Tips for test fuel pressure systems

Determine a plan of action for foreign and domestic models when testing fuel pressure.

When is an import not an import? Or, when is a domestic not a domestic? The answer to these questions gets confusing as domestic carmakers link up with their foreign counterparts in joint ventures. Unfortunately, this mixing of automotive descent has a major impact on checking fuel pressure. To keep things straight, connect according to the maker of the engine, not the chassis.

Why don't the imports provide this essential fitting? That’s debatable, but it's much healthier to establish a plan of action rather than dwell on why carmakers do some of the things they do. With that said, let's find out what it takes to connect a fuel pressure gauge to some popular makes from overseas.


Before we move on to the actual system connections, let's stop for a little refresher course on the two rules of fuel pressure safety. You may have heard these a thousand times, so let's make it one thousand and one:

Rule 1: Never, ever, open a fuel injection system without first relieving its fuel pressure!

Rule 2: Make sure there are no ignition sources for gasoline in your work area.

Granted, a Toyota injection system may not have as much pressure as a Bosch KE-Jet, it doesn't take much fuel to create a hazard. Always follow the manufacturer's guidelines for relieving fuel pressure on a specific car. Refer to your shop manuals for procedures on relieving fuel pressure for the cars you work on.


Always clean the area around the access point to help prevent dirt from entering the injection system. On some engines this will be easy, but on others where the access is at the cold-start injector hose (often buried under the intake manifold), it may be a good idea to spray-wash the engine first. Remember, any dirt you let in at this point can reach critical components like the injectors, fuel distributor and so on, because you're downstream from the fuel filter.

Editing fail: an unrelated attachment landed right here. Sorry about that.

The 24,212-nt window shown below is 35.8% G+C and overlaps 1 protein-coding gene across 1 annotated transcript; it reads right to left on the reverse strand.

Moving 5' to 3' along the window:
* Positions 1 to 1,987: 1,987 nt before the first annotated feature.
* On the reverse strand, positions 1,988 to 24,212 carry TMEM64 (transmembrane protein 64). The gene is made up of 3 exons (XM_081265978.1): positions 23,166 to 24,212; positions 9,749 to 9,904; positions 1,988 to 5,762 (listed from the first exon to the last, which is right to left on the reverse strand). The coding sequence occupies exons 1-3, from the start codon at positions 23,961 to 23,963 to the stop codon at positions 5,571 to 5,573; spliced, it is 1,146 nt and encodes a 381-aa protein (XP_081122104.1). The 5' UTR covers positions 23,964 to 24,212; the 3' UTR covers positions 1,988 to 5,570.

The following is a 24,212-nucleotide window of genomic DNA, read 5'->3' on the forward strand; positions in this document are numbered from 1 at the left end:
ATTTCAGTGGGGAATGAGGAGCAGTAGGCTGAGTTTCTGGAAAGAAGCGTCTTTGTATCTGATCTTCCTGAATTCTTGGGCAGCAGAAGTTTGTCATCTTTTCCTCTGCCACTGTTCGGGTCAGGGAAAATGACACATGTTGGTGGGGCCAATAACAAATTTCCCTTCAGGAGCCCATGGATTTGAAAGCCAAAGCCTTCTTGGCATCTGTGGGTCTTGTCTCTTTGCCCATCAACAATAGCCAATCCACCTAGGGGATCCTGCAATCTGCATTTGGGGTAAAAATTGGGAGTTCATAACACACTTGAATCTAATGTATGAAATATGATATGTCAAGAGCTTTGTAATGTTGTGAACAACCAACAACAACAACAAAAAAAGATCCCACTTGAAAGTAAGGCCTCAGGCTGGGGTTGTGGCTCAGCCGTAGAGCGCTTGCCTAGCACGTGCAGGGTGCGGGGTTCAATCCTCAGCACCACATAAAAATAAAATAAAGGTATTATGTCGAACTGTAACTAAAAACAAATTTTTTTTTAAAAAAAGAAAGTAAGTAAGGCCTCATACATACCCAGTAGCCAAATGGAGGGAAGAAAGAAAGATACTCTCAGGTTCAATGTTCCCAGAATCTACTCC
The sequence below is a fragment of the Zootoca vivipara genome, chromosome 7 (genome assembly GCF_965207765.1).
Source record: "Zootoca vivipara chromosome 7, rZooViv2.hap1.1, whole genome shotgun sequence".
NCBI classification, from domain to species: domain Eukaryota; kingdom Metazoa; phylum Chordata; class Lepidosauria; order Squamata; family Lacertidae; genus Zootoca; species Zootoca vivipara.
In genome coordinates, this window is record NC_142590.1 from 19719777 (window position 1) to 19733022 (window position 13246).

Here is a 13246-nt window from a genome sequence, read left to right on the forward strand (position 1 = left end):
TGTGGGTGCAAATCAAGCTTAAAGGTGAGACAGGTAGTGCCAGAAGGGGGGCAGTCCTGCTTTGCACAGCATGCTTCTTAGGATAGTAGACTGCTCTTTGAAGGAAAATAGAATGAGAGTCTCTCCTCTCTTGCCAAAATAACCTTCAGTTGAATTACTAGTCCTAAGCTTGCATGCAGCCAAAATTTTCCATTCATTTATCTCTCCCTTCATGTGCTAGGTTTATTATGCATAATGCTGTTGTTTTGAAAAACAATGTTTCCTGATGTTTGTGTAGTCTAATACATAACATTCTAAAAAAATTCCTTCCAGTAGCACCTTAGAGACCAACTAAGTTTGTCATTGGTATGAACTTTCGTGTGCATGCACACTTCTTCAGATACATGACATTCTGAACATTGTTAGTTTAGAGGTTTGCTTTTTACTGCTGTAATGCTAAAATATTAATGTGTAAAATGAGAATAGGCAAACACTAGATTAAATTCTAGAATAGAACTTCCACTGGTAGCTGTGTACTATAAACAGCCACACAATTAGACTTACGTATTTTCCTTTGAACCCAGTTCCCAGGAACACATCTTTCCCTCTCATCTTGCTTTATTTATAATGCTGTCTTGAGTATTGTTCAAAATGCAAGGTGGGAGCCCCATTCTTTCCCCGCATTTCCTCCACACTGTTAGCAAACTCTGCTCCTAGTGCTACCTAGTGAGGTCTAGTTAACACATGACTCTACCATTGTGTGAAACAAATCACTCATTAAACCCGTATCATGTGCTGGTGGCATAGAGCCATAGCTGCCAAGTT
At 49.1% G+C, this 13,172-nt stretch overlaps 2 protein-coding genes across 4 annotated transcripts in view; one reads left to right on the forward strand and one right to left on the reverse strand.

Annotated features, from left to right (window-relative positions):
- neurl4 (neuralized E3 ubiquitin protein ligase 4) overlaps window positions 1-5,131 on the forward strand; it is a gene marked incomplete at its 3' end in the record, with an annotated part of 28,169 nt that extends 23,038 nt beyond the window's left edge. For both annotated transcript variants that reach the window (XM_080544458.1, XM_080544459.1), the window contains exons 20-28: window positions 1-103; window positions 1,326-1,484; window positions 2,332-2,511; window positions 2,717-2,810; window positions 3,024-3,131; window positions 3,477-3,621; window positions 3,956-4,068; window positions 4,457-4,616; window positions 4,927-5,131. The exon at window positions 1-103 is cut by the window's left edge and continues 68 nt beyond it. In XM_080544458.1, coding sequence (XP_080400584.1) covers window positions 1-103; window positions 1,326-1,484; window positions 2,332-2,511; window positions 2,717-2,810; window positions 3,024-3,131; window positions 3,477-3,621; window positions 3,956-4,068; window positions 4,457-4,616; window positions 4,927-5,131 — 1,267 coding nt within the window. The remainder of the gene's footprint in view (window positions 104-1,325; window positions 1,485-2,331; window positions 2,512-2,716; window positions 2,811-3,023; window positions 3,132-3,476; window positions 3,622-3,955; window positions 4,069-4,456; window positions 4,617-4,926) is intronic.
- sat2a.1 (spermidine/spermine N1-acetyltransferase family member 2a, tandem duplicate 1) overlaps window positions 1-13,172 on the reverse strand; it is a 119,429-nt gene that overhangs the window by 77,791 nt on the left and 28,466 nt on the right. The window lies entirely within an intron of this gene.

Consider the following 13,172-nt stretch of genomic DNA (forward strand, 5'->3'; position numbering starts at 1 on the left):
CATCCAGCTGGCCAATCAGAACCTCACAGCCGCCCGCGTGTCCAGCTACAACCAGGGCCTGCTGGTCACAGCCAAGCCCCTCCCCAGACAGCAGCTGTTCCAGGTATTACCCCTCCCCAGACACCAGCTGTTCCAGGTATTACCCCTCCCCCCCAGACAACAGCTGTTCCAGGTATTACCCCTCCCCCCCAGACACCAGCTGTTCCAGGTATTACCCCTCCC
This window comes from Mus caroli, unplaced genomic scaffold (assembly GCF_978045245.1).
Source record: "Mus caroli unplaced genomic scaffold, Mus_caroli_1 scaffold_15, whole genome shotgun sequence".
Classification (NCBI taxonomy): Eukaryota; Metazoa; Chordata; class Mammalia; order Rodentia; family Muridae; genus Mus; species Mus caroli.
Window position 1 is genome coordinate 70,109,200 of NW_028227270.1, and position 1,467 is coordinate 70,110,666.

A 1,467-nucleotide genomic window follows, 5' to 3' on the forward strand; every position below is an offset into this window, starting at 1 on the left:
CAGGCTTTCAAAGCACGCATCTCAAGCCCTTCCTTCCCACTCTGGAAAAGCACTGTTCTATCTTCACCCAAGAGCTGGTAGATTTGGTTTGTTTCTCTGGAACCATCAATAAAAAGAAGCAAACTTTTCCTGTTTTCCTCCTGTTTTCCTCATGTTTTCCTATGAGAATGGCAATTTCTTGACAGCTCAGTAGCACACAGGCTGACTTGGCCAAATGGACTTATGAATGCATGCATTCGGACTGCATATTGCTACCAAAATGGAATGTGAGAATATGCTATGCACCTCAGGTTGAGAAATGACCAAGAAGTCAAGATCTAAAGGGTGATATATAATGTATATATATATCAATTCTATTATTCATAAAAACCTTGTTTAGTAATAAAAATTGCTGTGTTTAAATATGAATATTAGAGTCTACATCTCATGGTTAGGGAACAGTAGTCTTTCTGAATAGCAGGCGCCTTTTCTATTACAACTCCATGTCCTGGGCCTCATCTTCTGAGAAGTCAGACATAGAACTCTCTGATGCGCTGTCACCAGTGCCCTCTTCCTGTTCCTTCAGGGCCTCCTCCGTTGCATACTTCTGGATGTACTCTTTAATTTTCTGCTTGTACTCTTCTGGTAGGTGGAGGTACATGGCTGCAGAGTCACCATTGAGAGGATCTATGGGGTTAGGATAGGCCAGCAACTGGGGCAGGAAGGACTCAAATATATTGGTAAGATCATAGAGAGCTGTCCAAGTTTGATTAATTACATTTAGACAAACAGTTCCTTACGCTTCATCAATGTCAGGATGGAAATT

Connection points for imported cars usually fall into three different categories:
1) Series Connection—This type of connection requires the installation of a tee adapter in series with the fuel supply line. Likely candidates for this type of hookup include Mazda, Nissan, Mitsubishi and European imports with Bosch K- and KE-Jetronic fuel injection.

2) Hose-End Connection--This method applies mostly to older imports that have a flexible hose connecting to the cold-start injector.

3) Specialized Connection--The first two connections we discussed are generic because one adapter may fit several makes of cars. In some cases, you'll have to install a special adapter that only fits one make.

We'll give examples of these connections as we move on to applications.


Toyota (and Lexus) engines usually use a cold-start injector. With that in mind, Toyota engineers designate this spot as the access point for fuel pressure testing. You'll need a special test gauge or fittings to connect to these engines.

If you're using Toyota's gauge with the banjo fitting at the end, remove the steel line between the fuel rail and the cold-start injector. Connect the gauge to the fitting at the fuel rail. In some cases, you may need to connect at the outlet of the fuel filter.

If you're using an aftermarket gauge and adapter hook-up, the connection is similar. Nevertheless, it's best that you refer to the user's manual and follow the gauge maker's recommendations.
Honda helper

To tap into a Honda or Acura injection system, you'll need a special 6mm adapter. To install it, remove the 6mm bolt from the top of the fitting on the outlet line at the fuel filter. The filter mounts to the firewall at the right side of the engine compartment. Then, thread the adapter into place and tighten. Connect your gauge and follow the manufacturer's procedures and specifications for checking fuel pressure.


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